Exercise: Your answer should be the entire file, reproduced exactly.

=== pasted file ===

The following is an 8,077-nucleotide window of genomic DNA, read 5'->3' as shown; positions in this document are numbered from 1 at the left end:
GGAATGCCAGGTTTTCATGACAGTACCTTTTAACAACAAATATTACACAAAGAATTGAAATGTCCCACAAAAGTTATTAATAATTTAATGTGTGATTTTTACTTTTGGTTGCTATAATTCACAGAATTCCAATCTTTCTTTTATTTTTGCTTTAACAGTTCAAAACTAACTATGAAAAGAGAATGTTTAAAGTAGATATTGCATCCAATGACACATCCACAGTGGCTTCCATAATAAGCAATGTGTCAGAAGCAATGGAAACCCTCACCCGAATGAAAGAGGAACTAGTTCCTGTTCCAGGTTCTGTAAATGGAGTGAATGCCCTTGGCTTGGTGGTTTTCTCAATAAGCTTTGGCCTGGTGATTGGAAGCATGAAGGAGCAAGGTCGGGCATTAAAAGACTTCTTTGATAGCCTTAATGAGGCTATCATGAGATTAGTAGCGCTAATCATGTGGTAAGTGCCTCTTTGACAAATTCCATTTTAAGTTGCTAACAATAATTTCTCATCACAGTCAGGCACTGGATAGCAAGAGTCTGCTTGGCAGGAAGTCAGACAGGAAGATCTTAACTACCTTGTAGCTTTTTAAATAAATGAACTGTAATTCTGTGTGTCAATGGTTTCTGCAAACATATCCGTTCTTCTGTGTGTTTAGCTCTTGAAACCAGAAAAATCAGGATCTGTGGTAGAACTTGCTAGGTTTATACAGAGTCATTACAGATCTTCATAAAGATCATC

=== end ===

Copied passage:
The following is an 8,077-nucleotide window of genomic DNA, read 5'->3' as shown; positions in this document are numbered from 1 at the left end:
GGAATGCCAGGTTTTCATGACAGTACCTTTTAACAACAAATATTACACAAAGAATTGAAATGTCCCACAAAAGTTATTAATAATTTAATGTGTGATTTTTACTTTTGGTTGCTATAATTCACAGAATTCCAATCTTTCTTTTATTTTTGCTTTAACAGTTCAAAACTAACTATGAAAAGAGAATGTTTAAAGTAGATATTGCATCCAATGACACATCCACAGTGGCTTCCATAATAAGCAATGTGTCAGAAGCAATGGAAACCCTCACCCGAATGAAAGAGGAACTAGTTCCTGTTCCAGGTTCTGTAAATGGAGTGAATGCCCTTGGCTTGGTGGTTTTCTCAATAAGCTTTGGCCTGGTGATTGGAAGCATGAAGGAGCAAGGTCGGGCATTAAAAGACTTCTTTGATAGCCTTAATGAGGCTATCATGAGATTAGTAGCGCTAATCATGTGGTAAGTGCCTCTTTGACAAATTCCATTTTAAGTTGCTAACAATAATTTCTCATCACAGTCAGGCACTGGATAGCAAGAGTCTGCTTGGCAGGAAGTCAGACAGGAAGATCTTAACTACCTTGTAGCTTTTTAAATAAATGAACTGTAATTCTGTGTGTCAATGGTTTCTGCAAACATATCCGTTCTTCTGTGTGTTTAGCTCTTGAAACCAGAAAAATCAGGATCTGTGGTAGAACTTGCTAGGTTTATACAGAGTCATTACAGATCTTCATAAAGATCATC